This Year’s Secrets of the Garden

Already I can feel the air shifting, changing.  I had been watching the birds and animals a month before the Farmer’s Almanac predicted a hard winter.  My crops are finishing up weeks early, ready to be placed asleep beneath layers of heady compost and blankets of straw.

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This year’s lessons were plentiful.

#1 I sought to use up all the seeds that I had collected over the many years of gardening and not purchase any this year.  Most were not viable and I had to do mad dashes to the store to get seeds/seedlings in order to have a garden!  I grew tomatoes from seed.  One large vine was struggling to turn ripe so I pulled the whole thing out and hung it in the kitchen.  It is now producing luscious, red tomatoes.

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#2 I did not purchase expensive potato starts.  Instead I filled my apron with potatoes from the kitchen.  Organic and growing eyes, fingerlings, reds, and a few yukons from a friend’s nursery.  They took off better than any potato start I have ever had.  I filled baskets and had three huge harvests of delicious potatoes.

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#3 I discovered a little nemesis to my farm’s name.  The Squash Bug.  Few pumpkins were found last year and this because of that wretched little bug and his army.  I shall be spending this winter’s reading time perusing garden books for organic methods to killing said enemy.

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#4 If it doesn’t grow well over here, then plant some more over there.  I never plant in rows.  I plant everything together.  This year the weather soared above a hundred degrees way too early and I did not have any spring crops.  Almost all of my new herb seedlings were toasted quickly beneath the scorching May sun.  I planted many things on the east side of the house and they thrived.

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#5 Mother Nature grows best.  The squirrel that hid a pumpkin seed in front of the porch is my hero.  The vine is up on the porch and produced the only pie pumpkin because the squash bugs didn’t know where to look.  The ristras hanging from my porch had their seeds scattered in an April wind and I will have New Mexican red chilies soon.  A rogue head of popcorn I didn’t know was there planted itself and grew in the herbs gardens.

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#6 Let things go to seed.  I had prolific basil and arugula.  The radishes and carrots reseeded, as did lettuce and spinach.

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#7 My perma/straw beds that I created this spring were genius (I say so modestly) and I had little work this year to keep them weeded.  I will add three more next month.

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#8 Some things cannot be tricked.  I grew ginseng and gingko until they realized they were in Colorado and promptly died.  Peppers, which have always been impossible to grow up north, grow plentiful and flavorful in Pueblo.  (The eucalyptus and ginger were tricked successfully, I must add.)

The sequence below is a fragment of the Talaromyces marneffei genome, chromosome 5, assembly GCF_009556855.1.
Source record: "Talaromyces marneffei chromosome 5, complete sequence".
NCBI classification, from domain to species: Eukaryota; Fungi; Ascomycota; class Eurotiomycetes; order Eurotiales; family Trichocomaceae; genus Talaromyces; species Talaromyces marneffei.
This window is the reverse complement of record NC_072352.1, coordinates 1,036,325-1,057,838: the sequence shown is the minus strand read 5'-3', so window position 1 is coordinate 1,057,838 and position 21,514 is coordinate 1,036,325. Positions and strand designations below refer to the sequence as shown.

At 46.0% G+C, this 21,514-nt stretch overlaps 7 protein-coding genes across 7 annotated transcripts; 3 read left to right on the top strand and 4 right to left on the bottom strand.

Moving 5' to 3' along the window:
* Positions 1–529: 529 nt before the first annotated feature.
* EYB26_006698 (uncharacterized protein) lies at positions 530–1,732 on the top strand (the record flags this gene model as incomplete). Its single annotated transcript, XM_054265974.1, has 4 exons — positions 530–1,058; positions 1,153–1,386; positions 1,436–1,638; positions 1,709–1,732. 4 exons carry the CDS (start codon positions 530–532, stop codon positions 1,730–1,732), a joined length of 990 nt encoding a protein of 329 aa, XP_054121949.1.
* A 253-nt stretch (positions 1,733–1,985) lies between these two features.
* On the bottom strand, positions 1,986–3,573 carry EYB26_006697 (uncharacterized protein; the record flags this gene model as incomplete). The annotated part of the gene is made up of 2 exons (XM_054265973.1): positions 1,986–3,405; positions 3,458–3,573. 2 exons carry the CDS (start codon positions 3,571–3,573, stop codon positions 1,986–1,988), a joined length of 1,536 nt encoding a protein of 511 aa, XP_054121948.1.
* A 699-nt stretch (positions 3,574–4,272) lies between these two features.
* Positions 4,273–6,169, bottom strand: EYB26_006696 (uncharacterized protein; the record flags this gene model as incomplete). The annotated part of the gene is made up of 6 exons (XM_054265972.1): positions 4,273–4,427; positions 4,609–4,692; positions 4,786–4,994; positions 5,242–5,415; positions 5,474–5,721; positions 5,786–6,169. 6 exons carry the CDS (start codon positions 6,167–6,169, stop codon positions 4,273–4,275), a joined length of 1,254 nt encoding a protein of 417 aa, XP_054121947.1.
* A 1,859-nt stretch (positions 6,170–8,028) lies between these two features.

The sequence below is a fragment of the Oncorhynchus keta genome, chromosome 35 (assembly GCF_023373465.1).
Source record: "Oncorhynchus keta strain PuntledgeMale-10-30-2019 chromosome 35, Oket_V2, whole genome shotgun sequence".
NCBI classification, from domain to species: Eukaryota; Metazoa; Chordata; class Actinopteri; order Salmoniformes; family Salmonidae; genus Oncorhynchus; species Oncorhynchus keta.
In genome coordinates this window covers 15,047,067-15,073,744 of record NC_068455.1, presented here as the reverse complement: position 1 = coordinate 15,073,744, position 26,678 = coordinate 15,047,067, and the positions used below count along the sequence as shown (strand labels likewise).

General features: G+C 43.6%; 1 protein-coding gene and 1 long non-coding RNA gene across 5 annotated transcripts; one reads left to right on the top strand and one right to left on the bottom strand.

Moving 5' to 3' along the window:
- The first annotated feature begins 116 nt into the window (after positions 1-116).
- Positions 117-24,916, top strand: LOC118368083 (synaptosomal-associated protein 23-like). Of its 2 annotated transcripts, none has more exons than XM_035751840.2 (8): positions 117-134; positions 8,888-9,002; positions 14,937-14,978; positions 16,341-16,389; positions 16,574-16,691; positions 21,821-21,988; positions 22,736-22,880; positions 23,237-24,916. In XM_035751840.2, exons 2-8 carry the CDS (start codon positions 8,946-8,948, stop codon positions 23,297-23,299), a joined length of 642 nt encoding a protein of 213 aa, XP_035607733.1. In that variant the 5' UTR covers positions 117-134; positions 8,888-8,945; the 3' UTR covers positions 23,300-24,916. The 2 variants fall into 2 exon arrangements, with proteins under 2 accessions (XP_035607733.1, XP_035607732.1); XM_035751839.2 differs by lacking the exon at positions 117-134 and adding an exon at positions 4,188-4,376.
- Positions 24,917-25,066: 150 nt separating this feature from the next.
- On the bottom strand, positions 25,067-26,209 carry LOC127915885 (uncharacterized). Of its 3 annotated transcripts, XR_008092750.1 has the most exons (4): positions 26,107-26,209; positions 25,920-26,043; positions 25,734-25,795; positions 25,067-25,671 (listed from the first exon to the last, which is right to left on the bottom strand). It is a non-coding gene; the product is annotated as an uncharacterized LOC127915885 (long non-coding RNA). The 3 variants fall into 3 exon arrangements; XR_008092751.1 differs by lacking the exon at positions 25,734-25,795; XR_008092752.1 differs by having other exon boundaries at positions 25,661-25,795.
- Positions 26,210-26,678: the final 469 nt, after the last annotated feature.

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#9 Water and compost are all you need.  The sun does the rest.  Plants want to grow.

#10 I love gardening.

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My porch and many gardens were taken over by morning glories, which effectively shielded many herbs and young trees from the record-high temperatures.  I enjoy feeding the birds and watching the wildlife.  I let the rogue “weed” trees grow and ended up with a lovely privacy fence.  We ate well.  Every year is different.  Even when some things don’t work, something else always does.  A good lesson for life from this Farmgirl’s perspective.

Hygge Lifestyle (simple pleasures and joyful living)

As the season begins to change, and the light appears more golden, as do the leaves, I find myself responding as well.  A natural response to the cool nights, I suppose.  Autumn welcomes in the New Year in many cultures so perhaps that would explain the nesting instinct.  My ancestors of old would be busily putting up food (as I am) and preparing the garden beds to sleep for winter.  Firewood will be cut and stacked soon and soups are on the menu for the first cool day.

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Hygge (pronounced hue-guh) is the Nordic principal of all things cozy and good.  Of cable knit sweaters and wool socks.  Of blazing fires and drinks with friends.  Of self care with baths and saunas and good creams.  Of gifts and community and laughter and warmth.

Perhaps it is because of my Scandinavian ancestry or perhaps it is from living in a four-season climate, that I so love the hygge concepts.  It is one thing to prepare for winter and be ready to survive, it is quite another to prepare for winter beautifully.  It draws in the sensations of warmth and soft textures, and good books by the fire, and romantic evenings in, and game nights with friends, and rose scented baths, and hot chocolate in the snow.